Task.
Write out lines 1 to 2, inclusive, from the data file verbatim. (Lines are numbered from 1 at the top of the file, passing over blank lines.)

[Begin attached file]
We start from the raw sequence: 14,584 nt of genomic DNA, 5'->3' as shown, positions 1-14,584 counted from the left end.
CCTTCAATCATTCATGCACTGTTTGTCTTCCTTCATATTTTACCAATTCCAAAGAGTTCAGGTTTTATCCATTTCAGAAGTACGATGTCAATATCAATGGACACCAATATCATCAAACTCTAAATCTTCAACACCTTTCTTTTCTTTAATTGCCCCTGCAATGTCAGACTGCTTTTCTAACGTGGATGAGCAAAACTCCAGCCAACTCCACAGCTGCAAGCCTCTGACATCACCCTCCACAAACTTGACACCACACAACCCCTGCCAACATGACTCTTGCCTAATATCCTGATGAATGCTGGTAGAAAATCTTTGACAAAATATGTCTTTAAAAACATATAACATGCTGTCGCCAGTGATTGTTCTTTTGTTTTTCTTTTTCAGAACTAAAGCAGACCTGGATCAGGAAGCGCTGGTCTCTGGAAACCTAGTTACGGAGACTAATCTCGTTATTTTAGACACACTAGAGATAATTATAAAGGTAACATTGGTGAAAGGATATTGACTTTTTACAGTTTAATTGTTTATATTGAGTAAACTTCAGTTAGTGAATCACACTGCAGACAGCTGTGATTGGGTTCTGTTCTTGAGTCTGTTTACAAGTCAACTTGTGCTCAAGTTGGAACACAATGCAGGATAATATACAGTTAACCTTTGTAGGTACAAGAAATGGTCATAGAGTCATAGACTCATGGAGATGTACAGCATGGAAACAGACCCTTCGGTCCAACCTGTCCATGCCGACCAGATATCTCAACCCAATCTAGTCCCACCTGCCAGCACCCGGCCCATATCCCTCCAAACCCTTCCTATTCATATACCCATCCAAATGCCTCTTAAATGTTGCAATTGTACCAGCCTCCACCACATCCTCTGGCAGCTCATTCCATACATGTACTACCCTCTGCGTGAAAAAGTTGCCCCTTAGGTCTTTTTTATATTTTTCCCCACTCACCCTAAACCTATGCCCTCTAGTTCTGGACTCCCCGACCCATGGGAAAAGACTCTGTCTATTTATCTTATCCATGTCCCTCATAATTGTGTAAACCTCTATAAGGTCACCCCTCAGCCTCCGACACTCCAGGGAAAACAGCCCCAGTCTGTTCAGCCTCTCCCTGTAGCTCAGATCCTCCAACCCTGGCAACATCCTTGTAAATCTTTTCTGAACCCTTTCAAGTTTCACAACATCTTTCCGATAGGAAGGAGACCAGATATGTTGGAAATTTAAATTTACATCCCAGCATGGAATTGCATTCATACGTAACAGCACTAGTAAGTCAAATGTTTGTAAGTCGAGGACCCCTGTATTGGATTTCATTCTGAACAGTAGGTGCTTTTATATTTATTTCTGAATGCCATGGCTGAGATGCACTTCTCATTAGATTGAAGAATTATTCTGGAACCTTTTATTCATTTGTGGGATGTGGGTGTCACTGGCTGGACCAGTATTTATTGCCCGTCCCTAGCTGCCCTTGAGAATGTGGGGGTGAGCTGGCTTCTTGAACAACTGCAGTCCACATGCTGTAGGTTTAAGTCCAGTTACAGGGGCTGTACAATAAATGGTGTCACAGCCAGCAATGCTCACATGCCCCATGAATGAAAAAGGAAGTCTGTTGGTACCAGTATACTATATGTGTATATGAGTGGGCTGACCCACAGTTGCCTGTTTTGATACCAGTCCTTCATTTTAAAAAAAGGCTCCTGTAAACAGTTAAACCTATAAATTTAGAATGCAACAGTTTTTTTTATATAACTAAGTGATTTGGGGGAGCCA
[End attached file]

We start from the raw sequence: 14,584 nt of genomic DNA, 5'->3' as shown, positions 1-14,584 counted from the left end.
CCTTCAATCATTCATGCACTGTTTGTCTTCCTTCATATTTTACCAATTCCAAAGAGTTCAGGTTTTATCCATTTCAGAAGTACGATGTCAATATCAATGGACACCAATATCATCAAACTCTAAATCTTCAACACCTTTCTTTTCTTTAATTGCCCCTGCAATGTCAGACTGCTTTTCTAACGTGGATGAGCAAAACTCCAGCCAACTCCACAGCTGCAAGCCTCTGACATCACCCTCCACAAACTTGACACCACACAACCCCTGCCAACATGACTCTTGCCTAATATCCTGATGAATGCTGGTAGAAAATCTTTGACAAAATATGTCTTTAAAAACATATAACATGCTGTCGCCAGTGATTGTTCTTTTGTTTTTCTTTTTCAGAACTAAAGCAGACCTGGATCAGGAAGCGCTGGTCTCTGGAAACCTAGTTACGGAGACTAATCTCGTTATTTTAGACACACTAGAGATAATTATAAAGGTAACATTGGTGAAAGGATATTGACTTTTTACAGTTTAATTGTTTATATTGAGTAAACTTCAGTTAGTGAATCACACTGCAGACAGCTGTGATTGGGTTCTGTTCTTGAGTCTGTTTACAAGTCAACTTGTGCTCAAGTTGGAACACAATGCAGGATAATATACAGTTAACCTTTGTAGGTACAAGAAATGGTCATAGAGTCATAGACTCATGGAGATGTACAGCATGGAAACAGACCCTTCGGTCCAACCTGTCCATGCCGACCAGATATCTCAACCCAATCTAGTCCCACCTGCCAGCACCCGGCCCATATCCCTCCAAACCCTTCCTATTCATATACCCATCCAAATGCCTCTTAAATGTTGCAATTGTACCAGCCTCCACCACATCCTCTGGCAGCTCATTCCATACATGTACTACCCTCTGCGTGAAAAAGTTGCCCCTTAGGTCTTTTTTATATTTTTCCCCACTCACCCTAAACCTATGCCCTCTAGTTCTGGACTCCCCGACCCATGGGAAAAGACTCTGTCTATTTATCTTATCCATGTCCCTCATAATTGTGTAAACCTCTATAAGGTCACCCCTCAGCCTCCGACACTCCAGGGAAAACAGCCCCAGTCTGTTCAGCCTCTCCCTGTAGCTCAGATCCTCCAACCCTGGCAACATCCTTGTAAATCTTTTCTGAACCCTTTCAAGTTTCACAACATCTTTCCGATAGGAAGGAGACCAGATATGTTGGAAATTTAAATTTACATCCCAGCATGGAATTGCATTCATACGTAACAGCACTAGTAAGTCAAATGTTTGTAAGTCGAGGACCCCTGTATTGGATTTCATTCTGAACAGTAGGTGCTTTTATATTTATTTCTGAATGCCATGGCTGAGATGCACTTCTCATTAGATTGAAGAATTATTCTGGAACCTTTTATTCATTTGTGGGATGTGGGTGTCACTGGCTGGACCAGTATTTATTGCCCGTCCCTAGCTGCCCTTGAGAATGTGGGGGTGAGCTGGCTTCTTGAACAACTGCAGTCCACATGCTGTAGGTTTAAGTCCAGTTACAGGGGCTGTACAATAAATGGTGTCACAGCCAGCAATGCTCACATGCCCCATGAATGAAAAAGGAAGTCTGTTGGTACCAGTATACTATATGTGTATATGAGTGGGCTGACCCACAGTTGCCTGTTTTGATACCAGTCCTTCATTTTAAAAAAAGGCTCCTGTAAACAGTTAAACCTATAAATTTAGAATGCAACAGTTTTTTTTATATAACTAAGTGATTTGGGGGAGCCA